Pregnancy :: Babies can be injured during c-section

About 1 in 100 babies delivered by caesarean section are injured in the process. The risk of injury is influenced by the reasons for doing the c-section.

Researchers from the University of Texas Southwestern Medical Center at Dallas, analysed data from all 37,110 caesarean deliveries that took place at 13 centers between 1999 and 2000. The overall rate of injury to the baby was 1.1 percent.

Wounds to the skin accounted for more than half of the injuries. The next most common injury was severe bruising of the head, followed by broken collarbone, facial nerve damage, injury to the chest-arm nerve network, and skull fracture. In women with a first-time c-section as well as those who had previously undergone the procedure, the highest rate of fetal injury occurred following an attempt to deliver through the birth canal using forceps or vacuum.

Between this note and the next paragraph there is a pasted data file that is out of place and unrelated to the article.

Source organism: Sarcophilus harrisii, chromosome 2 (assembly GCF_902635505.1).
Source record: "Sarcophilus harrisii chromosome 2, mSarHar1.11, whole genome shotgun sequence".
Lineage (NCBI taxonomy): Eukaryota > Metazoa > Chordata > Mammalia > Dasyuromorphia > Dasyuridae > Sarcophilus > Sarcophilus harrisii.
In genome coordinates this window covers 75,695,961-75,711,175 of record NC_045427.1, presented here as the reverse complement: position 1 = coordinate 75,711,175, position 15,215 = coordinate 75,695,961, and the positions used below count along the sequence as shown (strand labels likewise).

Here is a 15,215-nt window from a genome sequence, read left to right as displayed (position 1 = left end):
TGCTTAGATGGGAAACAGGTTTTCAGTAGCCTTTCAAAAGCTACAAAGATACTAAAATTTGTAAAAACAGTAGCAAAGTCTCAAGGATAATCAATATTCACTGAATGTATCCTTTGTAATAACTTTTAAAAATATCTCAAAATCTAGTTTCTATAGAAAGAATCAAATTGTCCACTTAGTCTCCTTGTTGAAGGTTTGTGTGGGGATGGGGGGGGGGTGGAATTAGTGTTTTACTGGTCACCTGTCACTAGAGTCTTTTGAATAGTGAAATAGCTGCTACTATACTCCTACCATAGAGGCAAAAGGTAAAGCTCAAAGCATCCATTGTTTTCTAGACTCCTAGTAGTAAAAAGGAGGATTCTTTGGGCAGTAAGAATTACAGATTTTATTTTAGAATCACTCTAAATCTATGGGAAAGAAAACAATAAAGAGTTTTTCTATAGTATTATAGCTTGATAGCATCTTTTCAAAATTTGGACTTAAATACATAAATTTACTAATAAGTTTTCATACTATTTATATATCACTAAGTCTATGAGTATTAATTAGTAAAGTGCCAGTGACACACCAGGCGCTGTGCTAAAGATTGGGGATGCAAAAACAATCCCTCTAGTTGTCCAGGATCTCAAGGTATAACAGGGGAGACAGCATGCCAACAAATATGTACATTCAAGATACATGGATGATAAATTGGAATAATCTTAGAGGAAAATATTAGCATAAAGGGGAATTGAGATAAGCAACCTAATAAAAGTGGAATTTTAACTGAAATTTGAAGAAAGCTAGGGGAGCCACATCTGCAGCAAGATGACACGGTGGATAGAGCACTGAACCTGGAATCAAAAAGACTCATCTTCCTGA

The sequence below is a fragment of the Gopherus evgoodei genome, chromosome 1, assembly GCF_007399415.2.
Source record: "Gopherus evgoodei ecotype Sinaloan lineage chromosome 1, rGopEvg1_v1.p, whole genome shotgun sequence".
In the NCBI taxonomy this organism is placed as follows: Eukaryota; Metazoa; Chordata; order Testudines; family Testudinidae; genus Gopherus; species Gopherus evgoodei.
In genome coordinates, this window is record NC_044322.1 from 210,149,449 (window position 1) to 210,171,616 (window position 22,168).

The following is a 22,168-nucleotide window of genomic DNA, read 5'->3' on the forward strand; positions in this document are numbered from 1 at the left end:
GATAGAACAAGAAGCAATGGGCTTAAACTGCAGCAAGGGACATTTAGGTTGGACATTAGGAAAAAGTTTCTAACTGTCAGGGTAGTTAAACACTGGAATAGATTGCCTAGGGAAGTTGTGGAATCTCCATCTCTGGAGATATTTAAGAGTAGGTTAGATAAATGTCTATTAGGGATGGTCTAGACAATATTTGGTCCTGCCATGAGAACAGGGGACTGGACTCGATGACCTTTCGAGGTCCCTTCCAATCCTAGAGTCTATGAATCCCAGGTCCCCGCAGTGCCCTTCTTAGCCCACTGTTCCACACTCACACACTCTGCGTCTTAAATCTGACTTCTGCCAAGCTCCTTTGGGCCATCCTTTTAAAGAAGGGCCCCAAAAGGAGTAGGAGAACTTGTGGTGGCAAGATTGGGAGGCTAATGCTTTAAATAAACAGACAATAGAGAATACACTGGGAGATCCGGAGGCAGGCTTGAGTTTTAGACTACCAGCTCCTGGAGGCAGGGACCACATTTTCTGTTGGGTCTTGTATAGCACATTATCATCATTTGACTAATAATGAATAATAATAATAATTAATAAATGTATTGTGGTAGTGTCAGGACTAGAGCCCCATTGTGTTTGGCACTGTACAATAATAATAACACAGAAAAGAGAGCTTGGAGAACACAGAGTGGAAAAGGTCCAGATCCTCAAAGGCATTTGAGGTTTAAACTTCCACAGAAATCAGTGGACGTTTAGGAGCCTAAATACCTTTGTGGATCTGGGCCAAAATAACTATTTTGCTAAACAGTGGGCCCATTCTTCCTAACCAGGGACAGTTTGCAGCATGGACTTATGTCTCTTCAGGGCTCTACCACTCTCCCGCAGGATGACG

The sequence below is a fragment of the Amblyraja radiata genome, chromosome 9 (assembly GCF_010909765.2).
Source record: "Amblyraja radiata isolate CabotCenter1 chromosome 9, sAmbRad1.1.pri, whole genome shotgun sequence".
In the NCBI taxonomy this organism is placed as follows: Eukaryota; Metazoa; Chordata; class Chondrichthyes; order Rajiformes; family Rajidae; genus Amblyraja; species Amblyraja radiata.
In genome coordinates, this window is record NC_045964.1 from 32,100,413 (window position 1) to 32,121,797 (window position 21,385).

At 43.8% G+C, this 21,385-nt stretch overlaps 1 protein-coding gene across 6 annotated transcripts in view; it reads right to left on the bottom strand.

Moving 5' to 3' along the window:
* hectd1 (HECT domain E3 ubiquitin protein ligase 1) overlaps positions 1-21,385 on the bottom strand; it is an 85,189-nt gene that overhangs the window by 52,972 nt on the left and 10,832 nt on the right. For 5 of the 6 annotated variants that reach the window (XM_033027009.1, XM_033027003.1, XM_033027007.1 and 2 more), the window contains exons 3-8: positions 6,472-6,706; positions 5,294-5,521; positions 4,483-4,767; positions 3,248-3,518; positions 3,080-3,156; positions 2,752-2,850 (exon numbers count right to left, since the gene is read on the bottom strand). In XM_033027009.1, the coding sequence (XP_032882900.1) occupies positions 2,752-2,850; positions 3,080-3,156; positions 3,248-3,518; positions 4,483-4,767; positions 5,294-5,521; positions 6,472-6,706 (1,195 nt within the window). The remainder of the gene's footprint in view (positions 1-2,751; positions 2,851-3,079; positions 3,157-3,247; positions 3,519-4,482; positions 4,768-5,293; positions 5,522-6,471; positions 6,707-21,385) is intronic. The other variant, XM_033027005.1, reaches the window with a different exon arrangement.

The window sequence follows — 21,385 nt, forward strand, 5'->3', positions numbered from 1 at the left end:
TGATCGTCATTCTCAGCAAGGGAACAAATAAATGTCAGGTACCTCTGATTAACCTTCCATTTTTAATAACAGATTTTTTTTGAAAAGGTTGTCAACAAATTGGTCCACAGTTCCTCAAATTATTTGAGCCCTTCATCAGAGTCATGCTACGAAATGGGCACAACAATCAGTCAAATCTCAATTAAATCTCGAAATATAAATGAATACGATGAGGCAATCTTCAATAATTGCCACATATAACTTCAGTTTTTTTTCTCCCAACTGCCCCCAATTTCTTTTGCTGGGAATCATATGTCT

On the other hand, the lowest risk of injury was associated with elective repeat caesarean deliveries.

While c-section can prevent birth trauma in certain circumstances, it can also cause injury as the current findings illustrate. Women should be counseled that, although fetal injury is uncommon, it is not absent in caesarean delivery.

Obstetrics & Gynecology,
October 2006

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